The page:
Community-Led Planning: Forget It

Back In The Saddle Again
28th October 2022
Should councils act like Speculators?
11th November 2022
Show all

Community-Led Planning: Forget It

How do you feel about buying fuel for your car? How about dropping off the dry cleaning? Getting your locks trimmed or shaped?

In the trade, these are known as ‘distress purchases’ – something that you need but take absolutely no pleasure in buying.

For me – and the vast majority of men – shopping for clothes is definitely in that category. I need a large brandy for every shirt.

You can also add in voting. Something we should do, but what a pain. Finding the polling station, being harassed as you walk in and a feeling that it makes no difference whatsoever.

Postal voting is equally stressful: fill in Form A, fold carefully, put it in Envelope B and then put the lot in Envelope C. Or whatever.

So, when the government and lots of other wise voices pontificate about ‘community-led planning’, I have to laugh out loud.

It ain’t gonna happen.

People don’t want to lead – they want to be led. LED. (No madam, it’s not a lightbulb.).

So, the Localism Act has been an abject failure because it always fell to the same people to get involved. These were parish councils or local societies – the same old faces with new titles.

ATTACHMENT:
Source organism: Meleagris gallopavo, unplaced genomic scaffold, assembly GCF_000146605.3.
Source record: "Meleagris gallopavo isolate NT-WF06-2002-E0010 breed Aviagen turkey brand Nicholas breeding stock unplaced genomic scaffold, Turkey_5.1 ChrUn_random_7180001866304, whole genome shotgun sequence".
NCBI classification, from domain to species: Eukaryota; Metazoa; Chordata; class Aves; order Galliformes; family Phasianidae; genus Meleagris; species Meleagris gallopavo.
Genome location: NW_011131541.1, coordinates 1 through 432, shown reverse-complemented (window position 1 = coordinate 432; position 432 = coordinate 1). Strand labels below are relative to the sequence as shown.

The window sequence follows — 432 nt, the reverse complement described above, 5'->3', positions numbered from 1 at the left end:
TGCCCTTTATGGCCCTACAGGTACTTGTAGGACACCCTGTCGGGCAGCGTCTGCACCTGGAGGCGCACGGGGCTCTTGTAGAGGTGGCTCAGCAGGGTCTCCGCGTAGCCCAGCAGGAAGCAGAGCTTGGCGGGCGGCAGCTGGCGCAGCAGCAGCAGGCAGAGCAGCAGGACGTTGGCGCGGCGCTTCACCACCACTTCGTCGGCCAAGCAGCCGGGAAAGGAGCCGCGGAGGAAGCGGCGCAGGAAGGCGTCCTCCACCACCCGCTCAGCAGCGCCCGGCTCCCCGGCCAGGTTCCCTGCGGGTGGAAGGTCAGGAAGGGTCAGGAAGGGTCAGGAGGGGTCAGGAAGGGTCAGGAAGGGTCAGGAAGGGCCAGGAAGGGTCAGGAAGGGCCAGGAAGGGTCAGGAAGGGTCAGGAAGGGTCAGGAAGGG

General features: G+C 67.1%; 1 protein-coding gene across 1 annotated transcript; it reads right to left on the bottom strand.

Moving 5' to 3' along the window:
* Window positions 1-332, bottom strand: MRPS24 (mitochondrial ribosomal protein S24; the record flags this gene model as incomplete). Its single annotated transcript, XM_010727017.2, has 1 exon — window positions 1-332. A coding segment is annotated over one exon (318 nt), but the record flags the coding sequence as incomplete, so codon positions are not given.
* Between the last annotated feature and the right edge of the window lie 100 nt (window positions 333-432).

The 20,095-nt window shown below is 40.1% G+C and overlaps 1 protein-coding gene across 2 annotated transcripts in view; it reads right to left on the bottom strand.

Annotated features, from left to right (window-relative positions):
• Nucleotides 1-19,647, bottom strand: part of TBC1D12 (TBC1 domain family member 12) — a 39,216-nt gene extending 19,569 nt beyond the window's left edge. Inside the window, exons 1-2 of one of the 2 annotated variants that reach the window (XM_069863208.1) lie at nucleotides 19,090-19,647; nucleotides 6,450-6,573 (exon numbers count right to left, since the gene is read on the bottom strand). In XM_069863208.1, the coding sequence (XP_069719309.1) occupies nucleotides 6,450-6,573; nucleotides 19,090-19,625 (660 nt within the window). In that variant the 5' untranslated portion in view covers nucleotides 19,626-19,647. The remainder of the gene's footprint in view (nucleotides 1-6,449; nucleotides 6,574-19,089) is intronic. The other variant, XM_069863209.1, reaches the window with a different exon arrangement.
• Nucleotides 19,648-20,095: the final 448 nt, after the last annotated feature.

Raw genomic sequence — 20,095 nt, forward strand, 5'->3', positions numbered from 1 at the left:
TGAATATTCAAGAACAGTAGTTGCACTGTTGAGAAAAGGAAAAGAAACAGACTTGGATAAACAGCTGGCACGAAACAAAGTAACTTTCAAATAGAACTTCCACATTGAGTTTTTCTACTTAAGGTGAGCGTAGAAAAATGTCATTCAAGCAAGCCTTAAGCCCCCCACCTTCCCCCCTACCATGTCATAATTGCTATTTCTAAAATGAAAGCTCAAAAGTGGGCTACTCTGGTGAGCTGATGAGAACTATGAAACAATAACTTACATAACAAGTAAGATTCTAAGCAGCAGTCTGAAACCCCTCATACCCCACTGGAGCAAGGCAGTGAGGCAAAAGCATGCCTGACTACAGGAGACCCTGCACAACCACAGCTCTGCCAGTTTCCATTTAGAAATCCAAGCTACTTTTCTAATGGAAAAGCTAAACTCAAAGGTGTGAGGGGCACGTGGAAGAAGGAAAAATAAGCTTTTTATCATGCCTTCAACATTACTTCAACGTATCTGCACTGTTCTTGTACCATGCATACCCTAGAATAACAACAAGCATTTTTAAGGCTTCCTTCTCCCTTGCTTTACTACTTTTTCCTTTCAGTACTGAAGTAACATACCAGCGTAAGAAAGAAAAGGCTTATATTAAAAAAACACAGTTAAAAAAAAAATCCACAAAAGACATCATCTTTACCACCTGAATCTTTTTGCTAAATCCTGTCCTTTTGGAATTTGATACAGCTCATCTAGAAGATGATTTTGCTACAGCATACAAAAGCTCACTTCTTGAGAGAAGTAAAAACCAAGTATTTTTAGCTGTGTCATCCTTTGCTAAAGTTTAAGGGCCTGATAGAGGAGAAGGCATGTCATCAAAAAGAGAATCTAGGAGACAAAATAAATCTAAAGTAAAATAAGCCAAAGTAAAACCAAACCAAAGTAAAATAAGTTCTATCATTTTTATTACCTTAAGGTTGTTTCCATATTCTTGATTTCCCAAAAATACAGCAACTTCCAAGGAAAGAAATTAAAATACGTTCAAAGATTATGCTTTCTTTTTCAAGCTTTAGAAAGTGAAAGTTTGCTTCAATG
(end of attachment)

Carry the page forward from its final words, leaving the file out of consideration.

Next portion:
Those of an unkind disposition call them busybodies but where would we be without them?

The rest of us are far too busy going to the supermarket, picking up the little monsters from judo, meeting friends and generally getting on with our busy lives.

You don’t believe me? Let’s take a real case. A site in a heavily populated London borough has plans for 1,500 homes. Yuck.

Now let’s spice it up a bit: the whole site sits within a Conservation Area and contains 14 statutory Listed Buildings and 19 Locally Listed Buildings.
‘Quel horreur’ as we say in Ballyvaughan. There is going to be Holy War. Does anyone know a good barrister?

Not a bit of it. There were only about 20 objections despite the fact that the developer did all the usual communications: newsletters, etc. Sure, there was a top team of consultants including T K Bennett and Iceni and good officers…but still.

After a five-minute consideration the Planning Committee nodded it through.

So, what went right? Sure, there were a lot of factors at play here, but it goes to prove my point that communities want leaders. They do not want to be LED.

So, thank heavens for busybodies – they are the oil in the democratic system that let the rest of us get on with our lives

Have a good weekend.